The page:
Instead, even the lawyers seem frazzled and disjointed. Every time I have called a friend who is a member of the Supreme Court Bar Association, he sounds out of breath. “I am concealing myself,” he told me yesterday, adding that he had slept somewhere different every night since the emergency began. On Monday, the lawyers in Lahore chucked rocks at police and were tear-gassed in response; on Tuesday, the lawyers in Islamabad showed no interest in clashing with police—or in reaching out to merchants to expand their movement. When the rally finished, I asked Shakeel Mian, a 33-year-old attorney, why they were holding back. Just wait, he said, “In the beginning of a movement, there are impediments. Musharraf, you know, has unbridled powers and authority.” In other words, the lawyers needed to draft a strategy before they ran headlong into policemen swinging batons, or worse, paramilitary forces firing bullets. “We are facing a very turbulent time in Pakistan’s history. But we will be marching to the president’s house and the parliament building very soon.”
Some observers worry that a headless and directionless lawyers’ movement could actually do more harm than good. Hamid Mir, a columnist for the Urdu-language daily Jang and a TV anchor on the private station GEO (which Musharraf has yanked off the air), said: “People are looking to come out in the roads, but they want leaders. A leaderless movement in Pakistan may head toward anarchy.” Mir showed me several threatening e-mails he had received in the last few days from intelligence agents and politicians from pro-Musharraf parties. One warned Mir’s boss, the owner of GEO, not to air anything that criticized the Pakistani army. The e-mail said that those who engaged in “anti-Pakistan” propaganda would be “hunted down like rats.”
In the English portion of his speech to the nation on Saturday night, Musharraf explained that Pakistan was “on the verge of destabilization,” which he cited as the main reason for decreeing a state of emergency. In the Urdu portion, he said that “terrorism and extremism had reached extreme levels” and that an overeager Supreme Court was wreaking havoc on the country. But since then, he has ignored the Taliban and al-Qaida outposts along the border with Afghanistan. In fact, in South Waziristan earlier this week, Musharraf signed another so-called “peace treaty” with the Taliban; the Taliban returned 213 captured army soldiers, while the government handed back 28 terrorists. Musharraf pledged to withdraw the army from the area, and the Taliban promised not to ambush any army convoys in the meantime (though they refrained from promising not to launch cross-border attacks into Afghanistan). “Ironically the President (who has lost his marbles) said that he had to clamp down on the press and the judiciary to curb terrorism,” wrote Asma Jahangir, in an e-mail she circulated while under house arrest on Sunday. “Those he has arrested are progressive, secular minded people while the terrorists are offered negotiations and ceasefires.”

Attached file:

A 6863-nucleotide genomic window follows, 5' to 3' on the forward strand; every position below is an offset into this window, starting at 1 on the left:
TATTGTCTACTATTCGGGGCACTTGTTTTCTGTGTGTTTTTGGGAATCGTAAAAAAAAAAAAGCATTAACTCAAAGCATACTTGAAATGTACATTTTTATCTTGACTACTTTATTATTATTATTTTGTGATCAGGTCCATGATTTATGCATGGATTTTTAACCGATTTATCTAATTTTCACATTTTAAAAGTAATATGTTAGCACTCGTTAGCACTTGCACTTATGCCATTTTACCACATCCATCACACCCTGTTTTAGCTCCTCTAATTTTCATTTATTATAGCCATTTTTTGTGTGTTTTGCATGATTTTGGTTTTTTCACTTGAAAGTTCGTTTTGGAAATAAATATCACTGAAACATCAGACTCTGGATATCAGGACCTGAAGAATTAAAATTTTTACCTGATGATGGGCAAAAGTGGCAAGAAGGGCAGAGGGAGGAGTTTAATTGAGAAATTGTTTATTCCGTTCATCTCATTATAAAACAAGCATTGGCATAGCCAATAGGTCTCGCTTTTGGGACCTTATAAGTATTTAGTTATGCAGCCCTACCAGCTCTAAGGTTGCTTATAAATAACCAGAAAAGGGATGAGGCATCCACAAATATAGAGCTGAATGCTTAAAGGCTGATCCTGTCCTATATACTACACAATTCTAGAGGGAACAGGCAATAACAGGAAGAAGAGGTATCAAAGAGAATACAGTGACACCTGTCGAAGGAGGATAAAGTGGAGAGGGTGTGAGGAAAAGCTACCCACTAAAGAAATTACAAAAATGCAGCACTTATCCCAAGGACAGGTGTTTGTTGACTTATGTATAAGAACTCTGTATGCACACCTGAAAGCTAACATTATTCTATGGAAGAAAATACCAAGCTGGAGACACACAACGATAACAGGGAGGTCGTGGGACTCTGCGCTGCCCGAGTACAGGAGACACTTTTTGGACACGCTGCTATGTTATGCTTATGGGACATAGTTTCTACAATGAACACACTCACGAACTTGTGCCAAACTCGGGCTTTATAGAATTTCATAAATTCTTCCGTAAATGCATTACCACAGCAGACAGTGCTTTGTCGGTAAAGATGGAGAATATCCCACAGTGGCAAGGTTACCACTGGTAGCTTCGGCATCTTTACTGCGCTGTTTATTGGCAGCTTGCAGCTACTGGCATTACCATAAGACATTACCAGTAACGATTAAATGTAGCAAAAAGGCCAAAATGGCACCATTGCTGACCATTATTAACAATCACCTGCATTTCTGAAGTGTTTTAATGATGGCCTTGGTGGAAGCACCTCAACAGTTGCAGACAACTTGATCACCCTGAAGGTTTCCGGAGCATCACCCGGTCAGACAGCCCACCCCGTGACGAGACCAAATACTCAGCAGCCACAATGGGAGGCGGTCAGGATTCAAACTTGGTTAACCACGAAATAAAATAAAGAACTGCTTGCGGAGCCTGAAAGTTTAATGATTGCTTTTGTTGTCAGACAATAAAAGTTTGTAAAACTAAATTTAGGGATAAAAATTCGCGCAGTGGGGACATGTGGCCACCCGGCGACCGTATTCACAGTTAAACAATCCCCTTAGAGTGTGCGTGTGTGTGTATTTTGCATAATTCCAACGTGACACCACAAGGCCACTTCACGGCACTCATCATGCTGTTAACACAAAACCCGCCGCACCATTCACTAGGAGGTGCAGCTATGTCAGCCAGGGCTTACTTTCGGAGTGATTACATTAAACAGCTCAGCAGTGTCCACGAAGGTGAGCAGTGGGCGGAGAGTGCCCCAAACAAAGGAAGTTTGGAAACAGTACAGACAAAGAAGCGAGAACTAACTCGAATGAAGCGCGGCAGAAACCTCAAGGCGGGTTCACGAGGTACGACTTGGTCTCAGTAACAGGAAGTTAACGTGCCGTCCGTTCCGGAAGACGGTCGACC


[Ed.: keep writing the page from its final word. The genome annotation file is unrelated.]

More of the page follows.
After the lawyers’ rally on Tuesday, I walked across the sidewalk from Zulfiqar’s juice stand and spoke with a 40-year-old man named Mohammad Javed. Javed sat behind a computer, which he uses to type legal documents for the lawyers. (The Islamabad Bar Association office is nearby.) But he, too, had just sat and watched as the lawyers marched by. “My heart is with the protesters, and we should chant together. But I am afraid. My family could be arrested,” Javed said. “Unless the entire nation, including the common people, comes out in the streets, nothing will happen.”